JOURNALIST: Peter Dutton is the Immigration Minister and he joins me in our Canberra studio. Peter Dutton, welcome to the program.
PETER DUTTON: Thanks, Michael.
JOURNALIST: By taking away the citizenship of some who are fighting with IS are we essentially ducking our global responsibilities and passing the buck?
PETER DUTTON: Clearly not because we've looked at the example of our Five Eyes partners, those that we cooperate with most closely, and most of these countries, including a lot of European countries, otherwise have acted in this space already.
We know in the United Kingdom since 2006 the laws have been operating successfully there and they've had 27 revocations, so it's been used sparingly. But nonetheless the powers have been longstanding.
And Australia in many ways is late to the table in regards to citizenship changes, revocations, suspensions and the rest.
JOURNALIST: Okay, but somebody who's fighting for IS against Iraq, who may happen to be an Iraqi, a joint Iraqi-Australian citizen, if we take away their Australian citizenship aren't we just giving Iraq another burden? Because, you know, clearly they're fighting against them as well.
PETER DUTTON: Well, the Government's been very clear about a couple of things: Firstly that we're not going to render somebody stateless. But if they are acting in the name of terrorism or a terrorist organisation, if they're involved in financing or an actual terrorist act, or an act preparatory to, we do say that that is a breach of your privilege to be an Australian citizen.
And whilst we say that we won't render that person stateless, we do intend to remove their Australian citizenship, which would mean that they would have to fall back to their original citizenship. And, as I say, that's how it operates in other parts of the world including our close allies.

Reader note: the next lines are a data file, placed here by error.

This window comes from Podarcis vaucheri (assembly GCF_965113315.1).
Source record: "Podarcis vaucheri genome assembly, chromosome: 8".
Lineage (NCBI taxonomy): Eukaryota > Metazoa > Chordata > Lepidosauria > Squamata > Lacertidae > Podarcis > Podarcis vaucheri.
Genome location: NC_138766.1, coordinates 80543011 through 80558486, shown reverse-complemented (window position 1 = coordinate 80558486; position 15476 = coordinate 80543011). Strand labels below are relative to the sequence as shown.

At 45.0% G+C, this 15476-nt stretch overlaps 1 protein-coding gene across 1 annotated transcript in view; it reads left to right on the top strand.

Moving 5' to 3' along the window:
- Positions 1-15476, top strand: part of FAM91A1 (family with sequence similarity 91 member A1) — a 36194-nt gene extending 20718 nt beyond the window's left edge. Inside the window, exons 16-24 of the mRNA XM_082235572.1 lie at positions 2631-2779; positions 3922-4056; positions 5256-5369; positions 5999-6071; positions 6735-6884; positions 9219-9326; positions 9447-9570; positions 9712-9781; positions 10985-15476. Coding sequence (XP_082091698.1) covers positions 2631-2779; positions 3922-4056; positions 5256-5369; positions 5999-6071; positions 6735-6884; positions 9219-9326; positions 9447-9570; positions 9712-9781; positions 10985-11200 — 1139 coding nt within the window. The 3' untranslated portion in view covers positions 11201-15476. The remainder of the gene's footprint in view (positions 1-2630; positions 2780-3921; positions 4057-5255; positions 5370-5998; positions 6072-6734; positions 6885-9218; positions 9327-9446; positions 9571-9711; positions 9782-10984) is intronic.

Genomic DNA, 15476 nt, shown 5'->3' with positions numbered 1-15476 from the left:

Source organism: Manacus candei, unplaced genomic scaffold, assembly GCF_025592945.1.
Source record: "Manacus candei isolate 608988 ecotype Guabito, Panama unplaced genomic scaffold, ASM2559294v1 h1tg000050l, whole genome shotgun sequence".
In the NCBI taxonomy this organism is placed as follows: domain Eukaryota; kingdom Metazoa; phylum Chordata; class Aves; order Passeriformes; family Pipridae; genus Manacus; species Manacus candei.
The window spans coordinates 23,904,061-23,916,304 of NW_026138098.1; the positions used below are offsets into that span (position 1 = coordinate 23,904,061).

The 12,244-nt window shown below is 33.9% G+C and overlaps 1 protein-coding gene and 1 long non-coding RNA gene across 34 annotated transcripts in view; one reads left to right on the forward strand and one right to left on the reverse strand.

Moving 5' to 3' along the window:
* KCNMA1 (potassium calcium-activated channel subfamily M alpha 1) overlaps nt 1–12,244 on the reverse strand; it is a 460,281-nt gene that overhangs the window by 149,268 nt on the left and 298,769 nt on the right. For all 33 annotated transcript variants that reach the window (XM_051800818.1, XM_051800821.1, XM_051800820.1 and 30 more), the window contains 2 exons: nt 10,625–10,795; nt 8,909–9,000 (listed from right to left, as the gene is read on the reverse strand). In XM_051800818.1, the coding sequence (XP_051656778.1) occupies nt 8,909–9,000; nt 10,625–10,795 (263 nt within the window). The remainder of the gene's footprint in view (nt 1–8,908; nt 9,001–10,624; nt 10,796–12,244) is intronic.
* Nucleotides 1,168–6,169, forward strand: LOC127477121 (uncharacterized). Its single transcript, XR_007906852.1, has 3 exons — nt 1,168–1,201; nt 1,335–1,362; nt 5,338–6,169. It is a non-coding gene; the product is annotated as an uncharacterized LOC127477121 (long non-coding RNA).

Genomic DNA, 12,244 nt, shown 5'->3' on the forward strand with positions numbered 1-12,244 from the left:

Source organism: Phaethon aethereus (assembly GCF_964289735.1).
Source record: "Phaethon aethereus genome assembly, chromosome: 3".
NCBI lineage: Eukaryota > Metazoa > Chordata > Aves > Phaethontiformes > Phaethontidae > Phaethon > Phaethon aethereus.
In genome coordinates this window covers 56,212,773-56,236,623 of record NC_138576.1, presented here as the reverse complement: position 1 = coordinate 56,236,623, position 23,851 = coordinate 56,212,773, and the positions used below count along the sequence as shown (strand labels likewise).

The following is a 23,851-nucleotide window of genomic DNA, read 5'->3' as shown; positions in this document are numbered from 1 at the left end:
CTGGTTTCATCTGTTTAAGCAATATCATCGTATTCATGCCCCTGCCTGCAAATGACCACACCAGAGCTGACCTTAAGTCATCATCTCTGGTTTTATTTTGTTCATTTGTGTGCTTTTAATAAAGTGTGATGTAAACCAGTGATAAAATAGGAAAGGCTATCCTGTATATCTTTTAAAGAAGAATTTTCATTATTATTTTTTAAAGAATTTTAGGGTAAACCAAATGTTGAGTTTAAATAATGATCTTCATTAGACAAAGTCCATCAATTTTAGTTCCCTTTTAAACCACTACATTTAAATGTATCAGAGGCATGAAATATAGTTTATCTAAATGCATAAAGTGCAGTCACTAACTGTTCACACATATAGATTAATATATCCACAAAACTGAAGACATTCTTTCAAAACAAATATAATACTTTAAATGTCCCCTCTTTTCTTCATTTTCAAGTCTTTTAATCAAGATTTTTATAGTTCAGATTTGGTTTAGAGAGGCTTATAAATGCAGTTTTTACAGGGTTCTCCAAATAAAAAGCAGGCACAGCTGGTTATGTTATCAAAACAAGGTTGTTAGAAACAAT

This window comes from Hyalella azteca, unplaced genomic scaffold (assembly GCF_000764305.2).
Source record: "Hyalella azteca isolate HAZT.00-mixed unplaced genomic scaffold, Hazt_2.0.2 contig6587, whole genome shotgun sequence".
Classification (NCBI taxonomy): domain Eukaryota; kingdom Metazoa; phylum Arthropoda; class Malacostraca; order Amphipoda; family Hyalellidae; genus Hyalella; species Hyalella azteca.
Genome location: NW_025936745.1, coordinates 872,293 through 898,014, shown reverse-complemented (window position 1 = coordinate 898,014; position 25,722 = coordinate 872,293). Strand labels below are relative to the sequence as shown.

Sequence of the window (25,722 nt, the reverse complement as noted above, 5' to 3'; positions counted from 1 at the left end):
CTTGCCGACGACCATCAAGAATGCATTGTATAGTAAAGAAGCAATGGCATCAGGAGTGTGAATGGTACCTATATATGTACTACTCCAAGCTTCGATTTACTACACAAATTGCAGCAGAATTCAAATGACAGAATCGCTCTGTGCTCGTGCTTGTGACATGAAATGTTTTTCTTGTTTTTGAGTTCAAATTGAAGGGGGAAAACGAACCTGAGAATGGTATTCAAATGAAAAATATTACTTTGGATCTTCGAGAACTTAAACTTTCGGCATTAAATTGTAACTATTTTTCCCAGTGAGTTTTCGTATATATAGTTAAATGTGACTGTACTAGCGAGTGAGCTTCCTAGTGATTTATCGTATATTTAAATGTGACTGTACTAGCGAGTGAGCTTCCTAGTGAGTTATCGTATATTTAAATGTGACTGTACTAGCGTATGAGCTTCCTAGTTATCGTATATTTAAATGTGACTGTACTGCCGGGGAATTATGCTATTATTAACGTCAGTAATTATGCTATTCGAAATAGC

JOURNALIST: But why would another country take them back?
PETER DUTTON: Well that's an issue for the other countries that operates now. And in the UK, it's happened on 27 occasions. It happened in the US. Canada has introduced recent laws.
And the point that we have to recognise here, Michael, is that this country faces an unprecedented threat when it comes to terrorism.
JOURNALIST: That's- I think that's understood by everybody, but if the boot was on the other foot, would we take them back? I mean if someone revoked dual citizenship of an Australian-British person for example, would we take them back?
PETER DUTTON: Yes, we would if they were an Australian citizen. And that's the constitutional obligation.
JOURNALIST: Even if they were committing acts of terror?
PETER DUTTON: Well, if they were committing acts of terror, they would face Australian law on their return. And that's a very important point; that this is not about a criminal sanction, it's about removal of a significant privilege.
And the other aspect to it is that we have judicial review in this regard so decisions made by the minister of the day are judicially reviewable.
That's the way in which it operates in the UK. It's been tested by the courts there. It's quite a mature model and we've relied heavily, frankly, on the UK example to come up with our version of how we think it can operate.